|Dance with the rhythm of different cultures|
|The square in front of the Blue Mosque covers the site of the ancient “Hippodrome”, one of the most famous areas in Byzantine Constantinople. The original Hippodrome was constructed in 200 AD. by Emperor Septimus Severus, when he rebuilt the town of Byzantium. After Severus, Constantine the Great made Constantinople new capital and gave much more importance to this area. The Hippodrome was the heart of the civil activities. Propaganda activities, rebellions, fighting’s and eventually chariot races took place in this area. The Hippodrome continued to serve as primarily a sports center as well as a gathering place of the people for centuries during the Byzantium Era. After the Ottomans took over, it was also used for the same purpose.
There are various monuments in Hippodrome Area. The most attractive one is the “Egyptian Obelisk”. This building was originally constructed by Pharaoh Tutmosis III(1549-1503 BC). It was 60 m. (200 feet) high and weighed 800 tons. When shipped from Egypt to Constantinople, it was split into three and only the very top of it survived. It was erected to Constantinople during the reign of Theodosius I in 390. There is a marble base with sculptured relief’s representing the Emperor’s watching of chariot races with his family. The obelisk is made of pink granite and it depicts Praraoh Tutmosis III with Sun God Amon Ra.
Another building in Hippodrome Area is so-called “Serpentine Column”. The three intertwined bronze serpents form the column. This column was brought from the Temple of Apollo, Delphi Greece dedicated to God by the 31 Greek cities who defeated the Persians at Platea in 479 BC. It was brought by Emperor Constantine the Great.
The third monument in this area is called as “Colossus” or “the column of Constantine Porphyrgenitus”. This column looks much more eroded and the purpose is thought to have a parallelism with the Egyptian Obelisk.
The last monument in Hippodrome Area is the “German Fountain” or “Fountain of Kaiser Wilhelm II”. It is an octagonal building with water taps around which was constructed in 1898. Inside the fountain, there are lovely mosaics which depicts the signatures of Wilhelm II and Sultan Abdulhamit II, the sultan of that time.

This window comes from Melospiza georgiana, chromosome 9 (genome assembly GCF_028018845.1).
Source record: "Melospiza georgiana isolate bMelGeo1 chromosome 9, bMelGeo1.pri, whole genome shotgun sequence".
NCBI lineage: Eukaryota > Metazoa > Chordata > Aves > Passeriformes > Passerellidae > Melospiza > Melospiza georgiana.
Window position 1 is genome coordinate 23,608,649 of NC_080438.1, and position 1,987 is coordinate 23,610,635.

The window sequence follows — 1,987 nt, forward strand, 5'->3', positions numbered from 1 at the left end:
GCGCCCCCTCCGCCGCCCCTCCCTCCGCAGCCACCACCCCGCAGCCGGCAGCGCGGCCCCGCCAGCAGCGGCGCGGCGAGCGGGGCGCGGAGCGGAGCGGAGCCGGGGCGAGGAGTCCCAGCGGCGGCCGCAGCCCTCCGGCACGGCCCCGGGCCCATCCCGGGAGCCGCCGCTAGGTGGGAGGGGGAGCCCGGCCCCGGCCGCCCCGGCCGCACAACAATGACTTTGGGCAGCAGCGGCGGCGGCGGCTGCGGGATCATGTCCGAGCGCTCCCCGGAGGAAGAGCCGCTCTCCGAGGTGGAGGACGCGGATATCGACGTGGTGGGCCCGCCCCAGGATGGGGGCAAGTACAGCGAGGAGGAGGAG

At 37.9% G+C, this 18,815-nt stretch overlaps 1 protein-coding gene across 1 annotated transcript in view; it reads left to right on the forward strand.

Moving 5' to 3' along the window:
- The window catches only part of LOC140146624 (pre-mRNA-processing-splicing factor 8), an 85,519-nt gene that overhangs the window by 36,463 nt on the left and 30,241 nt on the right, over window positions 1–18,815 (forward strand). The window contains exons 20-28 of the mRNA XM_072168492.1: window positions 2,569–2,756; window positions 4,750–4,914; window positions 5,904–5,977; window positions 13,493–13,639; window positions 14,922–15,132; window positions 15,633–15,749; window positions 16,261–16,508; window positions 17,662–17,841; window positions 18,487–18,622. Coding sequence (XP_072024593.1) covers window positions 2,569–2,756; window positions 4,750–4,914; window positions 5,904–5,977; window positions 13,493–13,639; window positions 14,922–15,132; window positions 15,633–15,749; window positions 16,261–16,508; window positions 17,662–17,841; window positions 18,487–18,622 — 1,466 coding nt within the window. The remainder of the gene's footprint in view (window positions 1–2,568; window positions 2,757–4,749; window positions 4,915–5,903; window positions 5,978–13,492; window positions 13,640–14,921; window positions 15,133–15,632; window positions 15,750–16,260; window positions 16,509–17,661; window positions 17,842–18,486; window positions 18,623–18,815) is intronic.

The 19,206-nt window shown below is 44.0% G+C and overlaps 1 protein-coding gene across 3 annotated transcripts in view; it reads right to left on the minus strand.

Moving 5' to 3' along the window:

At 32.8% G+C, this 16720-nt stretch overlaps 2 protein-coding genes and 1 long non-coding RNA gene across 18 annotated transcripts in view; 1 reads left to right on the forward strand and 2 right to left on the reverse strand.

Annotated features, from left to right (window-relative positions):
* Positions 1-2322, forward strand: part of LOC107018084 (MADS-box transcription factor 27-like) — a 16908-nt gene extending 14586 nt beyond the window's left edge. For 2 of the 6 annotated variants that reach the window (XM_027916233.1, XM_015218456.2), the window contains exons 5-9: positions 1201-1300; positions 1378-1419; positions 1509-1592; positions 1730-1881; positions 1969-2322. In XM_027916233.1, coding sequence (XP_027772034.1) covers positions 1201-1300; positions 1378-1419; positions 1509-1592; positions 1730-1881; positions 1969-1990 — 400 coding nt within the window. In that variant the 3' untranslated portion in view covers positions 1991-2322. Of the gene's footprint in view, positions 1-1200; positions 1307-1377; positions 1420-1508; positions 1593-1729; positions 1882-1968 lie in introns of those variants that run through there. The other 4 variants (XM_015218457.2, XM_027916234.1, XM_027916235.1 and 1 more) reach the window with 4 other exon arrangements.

|The slightly sloped section stretching from Tunel to the shores of Halic is called Galata due to the Galata Tower. Galata Tower has dominated Beyoglu skyline since 1348 and still offers the best panoramic views of the city. Until the 1960s Galata tower was a fire lookout tower. Now the upper floors hold an uninteresting restaurant-nightclub, and a panorama balcony. The panorama balcony is open daily from 9 am to 5 pm (7 pm in summer). The entrance fee is 7 YTL, roughly 5 USD. There is a lift which helps you to climb the first 7 floors and up there you need to climb two more floors to visit the panorama balcony. When you open the door to the balcony, a strong wind is welcoming you and a small shock, you were not expecting to be that high. But the marvelous 360 degree view, will soon let you enjoy its beauty. Galata Tower is 61 meter tall, and 140 meter above sea level. The diameter of the tower is 8,95 meter, where wall thickness is 3,75 meters.
History of the tower: During the reign of Byzantines, Genoese conquered the region, which stood at opposite shores of old Istanbul, and they decided to build a tower. Their aim was to surround the region with walls and they wanted to build a watchtower in the middle of the wall for defense purposes. At the time, they named the Tower “Jesus Tower.” The tower originally had a spire and a large cross on its top.
The Galata Tower did not only serve for defense purposes and as a watchtower, but it was also a part of the communication system, which had been built by Romans and then inherited by the Byzantines. People used to communicate by building fires at high and easily seen places. Therefore, the most important communication centers of Istanbul were the mountain of Bulgurlu, Fenerbahce, Galata Tower and Sarayburnu. Galata Tower, which captures our attention by its non-Islamic architecture, became famous in the Islamic world when Hazerfen Ahmet Celebi flew from, the Tower to Uskudar with the help of artificial wings. In 1794, however, the spire of the fire-damaged tower, was opened and the building was restored in an architecturally rather different style.